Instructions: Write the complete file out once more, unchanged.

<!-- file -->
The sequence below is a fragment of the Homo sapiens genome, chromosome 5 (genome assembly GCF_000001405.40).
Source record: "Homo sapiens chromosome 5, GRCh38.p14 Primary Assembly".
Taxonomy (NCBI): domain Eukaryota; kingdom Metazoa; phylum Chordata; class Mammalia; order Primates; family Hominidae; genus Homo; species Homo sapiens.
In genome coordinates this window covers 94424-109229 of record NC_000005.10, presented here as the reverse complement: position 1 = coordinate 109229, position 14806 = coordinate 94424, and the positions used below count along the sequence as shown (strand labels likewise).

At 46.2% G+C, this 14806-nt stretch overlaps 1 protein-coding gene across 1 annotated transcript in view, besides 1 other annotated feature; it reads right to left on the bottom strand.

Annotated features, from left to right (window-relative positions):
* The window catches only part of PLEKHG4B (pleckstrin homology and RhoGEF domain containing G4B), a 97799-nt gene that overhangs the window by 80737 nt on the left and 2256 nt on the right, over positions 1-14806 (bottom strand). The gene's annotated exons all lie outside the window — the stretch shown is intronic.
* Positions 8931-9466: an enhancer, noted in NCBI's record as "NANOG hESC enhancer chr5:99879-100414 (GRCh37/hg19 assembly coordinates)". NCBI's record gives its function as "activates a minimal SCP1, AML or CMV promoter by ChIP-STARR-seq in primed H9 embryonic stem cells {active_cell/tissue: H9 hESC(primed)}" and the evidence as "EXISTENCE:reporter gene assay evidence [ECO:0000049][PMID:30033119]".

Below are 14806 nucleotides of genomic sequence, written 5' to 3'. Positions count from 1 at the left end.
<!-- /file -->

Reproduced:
The sequence below is a fragment of the Homo sapiens genome, chromosome 5 (genome assembly GCF_000001405.40).
Source record: "Homo sapiens chromosome 5, GRCh38.p14 Primary Assembly".
Taxonomy (NCBI): domain Eukaryota; kingdom Metazoa; phylum Chordata; class Mammalia; order Primates; family Hominidae; genus Homo; species Homo sapiens.
In genome coordinates this window covers 94424-109229 of record NC_000005.10, presented here as the reverse complement: position 1 = coordinate 109229, position 14806 = coordinate 94424, and the positions used below count along the sequence as shown (strand labels likewise).

At 46.2% G+C, this 14806-nt stretch overlaps 1 protein-coding gene across 1 annotated transcript in view, besides 1 other annotated feature; it reads right to left on the bottom strand.

Annotated features, from left to right (window-relative positions):
* The window catches only part of PLEKHG4B (pleckstrin homology and RhoGEF domain containing G4B), a 97799-nt gene that overhangs the window by 80737 nt on the left and 2256 nt on the right, over positions 1-14806 (bottom strand). The gene's annotated exons all lie outside the window — the stretch shown is intronic.
* Positions 8931-9466: an enhancer, noted in NCBI's record as "NANOG hESC enhancer chr5:99879-100414 (GRCh37/hg19 assembly coordinates)". NCBI's record gives its function as "activates a minimal SCP1, AML or CMV promoter by ChIP-STARR-seq in primed H9 embryonic stem cells {active_cell/tissue: H9 hESC(primed)}" and the evidence as "EXISTENCE:reporter gene assay evidence [ECO:0000049][PMID:30033119]".

Below are 14806 nucleotides of genomic sequence, written 5' to 3'. Positions count from 1 at the left end.